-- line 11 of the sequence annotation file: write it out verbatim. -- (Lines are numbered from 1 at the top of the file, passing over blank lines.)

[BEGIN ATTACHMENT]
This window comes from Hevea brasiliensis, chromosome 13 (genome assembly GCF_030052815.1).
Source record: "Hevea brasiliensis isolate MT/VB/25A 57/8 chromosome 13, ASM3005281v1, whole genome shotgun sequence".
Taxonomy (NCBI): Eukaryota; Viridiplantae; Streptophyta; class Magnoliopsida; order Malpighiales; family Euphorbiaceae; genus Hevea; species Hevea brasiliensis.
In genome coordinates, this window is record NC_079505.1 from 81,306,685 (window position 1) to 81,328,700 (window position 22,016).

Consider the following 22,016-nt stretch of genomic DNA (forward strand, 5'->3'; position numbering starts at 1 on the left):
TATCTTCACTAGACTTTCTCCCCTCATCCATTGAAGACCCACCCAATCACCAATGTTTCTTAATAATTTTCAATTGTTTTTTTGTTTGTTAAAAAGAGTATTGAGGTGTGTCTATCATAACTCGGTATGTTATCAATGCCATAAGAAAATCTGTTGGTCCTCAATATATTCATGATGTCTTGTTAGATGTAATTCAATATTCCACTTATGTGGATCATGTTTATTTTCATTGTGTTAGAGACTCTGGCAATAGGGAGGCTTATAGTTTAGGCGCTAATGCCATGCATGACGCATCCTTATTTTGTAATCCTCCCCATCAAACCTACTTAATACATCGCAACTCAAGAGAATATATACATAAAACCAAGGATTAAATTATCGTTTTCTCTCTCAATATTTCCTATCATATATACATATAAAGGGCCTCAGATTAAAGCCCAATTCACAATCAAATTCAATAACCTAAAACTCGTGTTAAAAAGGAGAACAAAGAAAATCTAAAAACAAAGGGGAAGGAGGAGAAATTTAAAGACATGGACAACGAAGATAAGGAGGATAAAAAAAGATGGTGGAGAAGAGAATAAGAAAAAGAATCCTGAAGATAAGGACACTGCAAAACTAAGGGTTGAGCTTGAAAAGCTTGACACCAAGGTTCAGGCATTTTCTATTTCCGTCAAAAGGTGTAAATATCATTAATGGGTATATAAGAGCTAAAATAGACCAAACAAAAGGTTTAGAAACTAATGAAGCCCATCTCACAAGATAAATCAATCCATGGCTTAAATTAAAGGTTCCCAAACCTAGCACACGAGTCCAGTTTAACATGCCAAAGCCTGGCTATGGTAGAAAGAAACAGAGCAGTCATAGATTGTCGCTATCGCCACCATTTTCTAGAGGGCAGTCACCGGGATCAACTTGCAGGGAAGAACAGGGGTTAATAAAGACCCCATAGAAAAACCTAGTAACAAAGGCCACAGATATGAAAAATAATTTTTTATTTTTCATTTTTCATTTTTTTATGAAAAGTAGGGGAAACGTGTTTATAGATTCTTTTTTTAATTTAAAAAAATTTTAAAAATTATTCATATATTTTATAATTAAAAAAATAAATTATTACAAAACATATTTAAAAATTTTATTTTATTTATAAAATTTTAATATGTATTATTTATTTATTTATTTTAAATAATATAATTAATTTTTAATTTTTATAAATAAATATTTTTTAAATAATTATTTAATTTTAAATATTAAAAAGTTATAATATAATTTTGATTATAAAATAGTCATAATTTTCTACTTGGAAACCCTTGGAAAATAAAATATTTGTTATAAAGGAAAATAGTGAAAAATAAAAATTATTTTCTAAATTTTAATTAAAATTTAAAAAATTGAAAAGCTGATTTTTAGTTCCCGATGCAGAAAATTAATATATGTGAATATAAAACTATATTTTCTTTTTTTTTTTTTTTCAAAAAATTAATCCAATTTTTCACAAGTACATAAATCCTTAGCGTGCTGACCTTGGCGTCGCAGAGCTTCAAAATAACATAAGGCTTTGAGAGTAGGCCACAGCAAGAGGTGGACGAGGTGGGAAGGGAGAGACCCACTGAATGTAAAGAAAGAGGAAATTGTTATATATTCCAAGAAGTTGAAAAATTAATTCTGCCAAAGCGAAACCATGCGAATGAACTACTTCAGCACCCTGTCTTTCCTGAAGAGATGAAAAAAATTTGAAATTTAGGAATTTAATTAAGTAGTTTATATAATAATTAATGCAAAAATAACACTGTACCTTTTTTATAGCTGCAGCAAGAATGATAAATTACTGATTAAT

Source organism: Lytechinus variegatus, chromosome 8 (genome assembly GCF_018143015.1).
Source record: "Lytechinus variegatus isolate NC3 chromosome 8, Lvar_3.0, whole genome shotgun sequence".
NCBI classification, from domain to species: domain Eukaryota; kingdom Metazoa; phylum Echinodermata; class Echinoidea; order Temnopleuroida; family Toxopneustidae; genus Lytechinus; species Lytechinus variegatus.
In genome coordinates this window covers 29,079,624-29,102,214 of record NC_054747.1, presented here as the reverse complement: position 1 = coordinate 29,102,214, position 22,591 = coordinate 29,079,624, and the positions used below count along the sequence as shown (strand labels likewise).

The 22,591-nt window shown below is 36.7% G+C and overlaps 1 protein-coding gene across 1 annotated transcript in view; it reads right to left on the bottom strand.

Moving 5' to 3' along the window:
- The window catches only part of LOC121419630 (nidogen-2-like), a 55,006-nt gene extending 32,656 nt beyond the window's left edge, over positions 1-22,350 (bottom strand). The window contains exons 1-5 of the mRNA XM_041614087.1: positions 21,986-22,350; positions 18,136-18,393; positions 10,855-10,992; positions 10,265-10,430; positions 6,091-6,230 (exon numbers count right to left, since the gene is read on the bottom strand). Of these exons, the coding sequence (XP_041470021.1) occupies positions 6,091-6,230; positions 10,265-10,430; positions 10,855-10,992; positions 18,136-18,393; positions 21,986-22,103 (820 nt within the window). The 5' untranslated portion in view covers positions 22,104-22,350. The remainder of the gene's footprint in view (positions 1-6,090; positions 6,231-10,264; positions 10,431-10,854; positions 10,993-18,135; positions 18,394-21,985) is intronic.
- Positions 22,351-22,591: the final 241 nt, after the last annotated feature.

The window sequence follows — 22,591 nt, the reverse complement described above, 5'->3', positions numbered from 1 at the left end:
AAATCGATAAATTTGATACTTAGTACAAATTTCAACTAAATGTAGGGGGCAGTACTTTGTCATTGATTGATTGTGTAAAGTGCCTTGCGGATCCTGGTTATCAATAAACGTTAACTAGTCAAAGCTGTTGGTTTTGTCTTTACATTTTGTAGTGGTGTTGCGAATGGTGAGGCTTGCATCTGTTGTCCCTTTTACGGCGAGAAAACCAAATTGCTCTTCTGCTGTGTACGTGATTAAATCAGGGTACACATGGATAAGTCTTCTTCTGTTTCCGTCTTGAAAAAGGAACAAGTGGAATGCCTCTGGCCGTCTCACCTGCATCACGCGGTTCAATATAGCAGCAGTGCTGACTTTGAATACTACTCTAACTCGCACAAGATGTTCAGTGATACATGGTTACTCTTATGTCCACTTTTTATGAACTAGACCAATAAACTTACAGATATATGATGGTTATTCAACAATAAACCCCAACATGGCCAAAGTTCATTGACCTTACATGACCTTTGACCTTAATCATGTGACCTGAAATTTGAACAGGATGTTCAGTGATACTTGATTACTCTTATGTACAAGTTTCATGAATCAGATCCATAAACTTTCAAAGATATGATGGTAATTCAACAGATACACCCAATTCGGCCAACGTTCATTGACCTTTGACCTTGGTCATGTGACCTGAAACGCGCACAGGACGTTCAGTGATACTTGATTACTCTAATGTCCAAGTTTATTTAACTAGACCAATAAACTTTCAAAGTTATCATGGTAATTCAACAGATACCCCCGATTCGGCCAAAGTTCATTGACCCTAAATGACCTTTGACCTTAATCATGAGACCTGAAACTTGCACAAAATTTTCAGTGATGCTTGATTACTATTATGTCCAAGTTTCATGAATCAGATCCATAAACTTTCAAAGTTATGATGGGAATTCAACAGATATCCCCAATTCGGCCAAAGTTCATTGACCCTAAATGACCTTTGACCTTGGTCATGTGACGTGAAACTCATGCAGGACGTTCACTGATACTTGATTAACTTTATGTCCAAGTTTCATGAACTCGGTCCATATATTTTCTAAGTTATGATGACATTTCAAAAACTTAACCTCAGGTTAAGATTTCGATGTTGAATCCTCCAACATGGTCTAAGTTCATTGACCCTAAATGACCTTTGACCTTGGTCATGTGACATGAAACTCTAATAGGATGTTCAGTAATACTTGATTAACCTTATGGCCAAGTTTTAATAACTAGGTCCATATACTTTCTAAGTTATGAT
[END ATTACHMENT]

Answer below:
The 22,591-nt window shown below is 36.7% G+C and overlaps 1 protein-coding gene across 1 annotated transcript in view; it reads right to left on the bottom strand.